In northern Iraq, golden hills and distant mountains simmer in hazy heat. Poverty, vulnerability, and unemployment affect nearly everyone here: local host communities, displaced Iraqis, and refugees from neighboring Syria.
In Chamisku, a camp that hosts about 30,000 Iraqis who were forced to flee the conflict with ISIS, temperatures frequently top 100 degrees. Every day, with incredible resilience, residents strive to rebuild their lives, despite the harsh reality of being traumatized and exiled far from home.
In an effort to establish a sense of normalcy, residents of Chamisku have recreated much of the set-up from their old villages. In an alleyway, a fruit and vegetable stall sits next to a tent with a pool table. A few steps away, a barbershop and a beauty salon face each other.
Finding a reliable source of income in Chamisku is a major challenge. To help, Action Against Hunger runs an employment creation program that serves two purposes: it helps the most vulnerable earn an income and it helps them cope with traumas and regain their self-confidence. Many of the participants in the program are mothers.
“When you carry out this type of project, you need to consider the different needs of the people,” explains Andrea Bigio, who manages the program. “It is not just about concrete needs, such as money to start a business, but also about meeting psychological and emotional needs. After a crisis, we all need special support to face difficulties and begin our lives again.”
The trainings are diverse and adapted to the local market. Among the program participants are a tailor, barber, seamstress, head chef, pastry chef, warehouseman, telephone store employee, cattle breeder. Dozens have begun apprenticeships and more than 100 have launched their own businesses, including beauty salons, restaurants, and everything in between.
A Mother Finds Her Strength
One displaced mother, Saadya, a 30-year-old with six children, was able to open a clothing boutique in the camp with the training, support, and psychological counselling she received from Action Against Hunger.
In her tent, she reminisces of happier times before she was forced to flee: “We were able to build a house, thanks to the money my husband earned.”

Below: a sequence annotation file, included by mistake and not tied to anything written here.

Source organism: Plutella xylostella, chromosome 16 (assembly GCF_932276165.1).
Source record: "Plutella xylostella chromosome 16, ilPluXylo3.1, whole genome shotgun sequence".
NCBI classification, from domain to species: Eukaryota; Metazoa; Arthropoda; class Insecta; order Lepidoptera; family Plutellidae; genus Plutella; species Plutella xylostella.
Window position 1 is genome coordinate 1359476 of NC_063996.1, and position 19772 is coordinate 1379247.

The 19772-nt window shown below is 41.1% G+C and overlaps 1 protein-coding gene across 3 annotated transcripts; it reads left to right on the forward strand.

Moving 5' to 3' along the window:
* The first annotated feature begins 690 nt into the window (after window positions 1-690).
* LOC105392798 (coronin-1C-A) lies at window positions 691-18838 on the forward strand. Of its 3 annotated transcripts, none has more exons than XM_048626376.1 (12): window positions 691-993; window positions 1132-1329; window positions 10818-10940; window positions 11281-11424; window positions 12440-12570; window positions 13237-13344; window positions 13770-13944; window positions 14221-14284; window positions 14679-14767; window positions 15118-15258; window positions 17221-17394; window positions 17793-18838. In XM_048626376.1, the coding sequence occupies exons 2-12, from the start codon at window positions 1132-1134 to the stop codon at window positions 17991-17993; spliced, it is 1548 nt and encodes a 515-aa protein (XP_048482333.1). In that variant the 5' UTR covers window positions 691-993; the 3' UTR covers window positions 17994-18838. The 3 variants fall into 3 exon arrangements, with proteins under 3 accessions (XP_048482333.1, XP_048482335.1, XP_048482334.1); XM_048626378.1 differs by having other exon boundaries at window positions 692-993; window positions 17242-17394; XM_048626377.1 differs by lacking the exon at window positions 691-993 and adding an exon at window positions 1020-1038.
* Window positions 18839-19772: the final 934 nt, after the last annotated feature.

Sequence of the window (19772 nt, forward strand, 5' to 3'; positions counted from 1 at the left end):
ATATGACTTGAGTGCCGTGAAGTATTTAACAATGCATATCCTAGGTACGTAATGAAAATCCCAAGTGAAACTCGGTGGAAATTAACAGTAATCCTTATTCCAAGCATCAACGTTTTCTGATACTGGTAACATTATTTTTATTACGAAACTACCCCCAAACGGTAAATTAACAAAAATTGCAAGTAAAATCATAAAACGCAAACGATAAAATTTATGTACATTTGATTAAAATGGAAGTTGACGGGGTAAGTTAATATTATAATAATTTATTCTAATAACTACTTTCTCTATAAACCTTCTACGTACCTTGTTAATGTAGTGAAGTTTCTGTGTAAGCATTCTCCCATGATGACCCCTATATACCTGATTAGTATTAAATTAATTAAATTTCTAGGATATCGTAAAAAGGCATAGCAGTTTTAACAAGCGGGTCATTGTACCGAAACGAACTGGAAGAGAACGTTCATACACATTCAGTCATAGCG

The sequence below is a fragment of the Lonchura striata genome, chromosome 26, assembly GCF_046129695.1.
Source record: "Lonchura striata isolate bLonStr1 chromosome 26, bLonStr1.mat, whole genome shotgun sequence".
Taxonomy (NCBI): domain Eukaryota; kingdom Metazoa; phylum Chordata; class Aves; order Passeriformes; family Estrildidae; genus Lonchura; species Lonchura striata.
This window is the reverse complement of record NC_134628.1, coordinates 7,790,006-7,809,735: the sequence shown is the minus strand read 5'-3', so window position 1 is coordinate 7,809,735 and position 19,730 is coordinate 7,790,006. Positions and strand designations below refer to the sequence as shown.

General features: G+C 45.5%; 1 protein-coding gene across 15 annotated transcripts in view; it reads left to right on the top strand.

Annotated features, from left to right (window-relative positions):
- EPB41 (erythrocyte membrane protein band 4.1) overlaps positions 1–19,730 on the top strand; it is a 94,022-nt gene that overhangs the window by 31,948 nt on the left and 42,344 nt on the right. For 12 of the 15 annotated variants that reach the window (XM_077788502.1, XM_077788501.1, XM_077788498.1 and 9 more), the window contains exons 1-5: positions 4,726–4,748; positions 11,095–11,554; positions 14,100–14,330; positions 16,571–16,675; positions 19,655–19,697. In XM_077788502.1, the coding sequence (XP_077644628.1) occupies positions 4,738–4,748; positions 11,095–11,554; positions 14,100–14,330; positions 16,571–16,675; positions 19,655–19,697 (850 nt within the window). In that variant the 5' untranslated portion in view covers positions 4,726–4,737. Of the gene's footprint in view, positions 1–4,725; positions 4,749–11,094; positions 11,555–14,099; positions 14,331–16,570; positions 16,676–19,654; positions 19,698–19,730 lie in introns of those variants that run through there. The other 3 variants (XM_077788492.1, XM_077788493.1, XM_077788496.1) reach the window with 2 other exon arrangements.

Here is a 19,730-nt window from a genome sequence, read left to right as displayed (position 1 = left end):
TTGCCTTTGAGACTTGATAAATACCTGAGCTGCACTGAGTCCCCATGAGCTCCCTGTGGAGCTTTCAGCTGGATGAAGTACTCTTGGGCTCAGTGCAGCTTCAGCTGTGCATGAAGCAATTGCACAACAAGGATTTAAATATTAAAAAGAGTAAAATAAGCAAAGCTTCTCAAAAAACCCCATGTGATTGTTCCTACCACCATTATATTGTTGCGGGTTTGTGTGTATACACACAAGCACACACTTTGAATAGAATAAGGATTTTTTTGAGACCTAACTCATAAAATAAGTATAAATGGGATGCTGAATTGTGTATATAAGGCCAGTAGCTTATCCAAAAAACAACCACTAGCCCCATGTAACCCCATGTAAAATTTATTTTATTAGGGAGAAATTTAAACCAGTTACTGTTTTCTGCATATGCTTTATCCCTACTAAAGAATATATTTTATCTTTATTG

But everything changed when ISIS took control. “I have seen recent videos of my village. My house is completely destroyed—there is nothing left,” she says, holding back tears.
Alhan, one of Action Against Hunger’s psychosocial workers, speaks softly to Saadya in Kurdish, reassuring her and reminding her of the progress she has made. Over the last year, Alhan’s has been working with Saadya to help her face her displacement, painful past, and the loss of her husband, who died shortly after they fled.
After her husband’s death, alone with her children and traumatized by the family’s flight, Saadya felt lost. “I did not know what to do to take care of them, I felt constantly tired, I did not eat,” she says. Eventually, she found strength in her children and began to fight back. “I saw them affected by my situation, without anyone taking care of them. Then I tried to confront my circumstances, be stronger, and help them more.”
“Life has completely changed.”
While in counselling, Saadya received training, funds, and support, including two sewing machines and a generator. “[It was] everything I needed. I never imagined that one day I would have all this. Life has completely changed. Some of my customers are old neighbors who I have not seen for years. We have become friends.”
Her shop is next to the family’s tent – it is an explosion of color, a stark contrast to the rest of the camp, faded by the sun and covered in dust. The air is filled with sounds of lively discussions between women rummaging and bargaining for clothes. Saadya circulates, showing her customers the clothes and selling children’s outfits. In just three days, she earns enough to support her family’s needs for the entire month.
“There lies the real strength of this project: many people we have been counselling have overcome extremely difficult situations that have affected their capacity to manage everyday life,” says Alhan. “Thanks to the psychological support, we are seeing a huge improvement. It makes me happy seeing these changes and seeing these independent women succeed.”
An Uncertain Future
The conflict with ISIS is officially over in Iraq, but nearly two million people remain displaced. The return home will not be easy: water networks throughout the region have been destroyed, fields devastated, and health services are lacking. Those who return often do not have enough resources or savings to start their lives again.
Faced with an uncertain future, building relationships based on trust is essential to prevent tensions between host communities and the displaced and to encourage a peaceful coexistence.
“Working together makes an impact on an individual level and helps to strengthen social cohesion between the different communities,” says Program Manager Andrea Bigio. “As they begin their lives again, being an active community member is very important. We have noticed a huge improvement in their self-confidence.”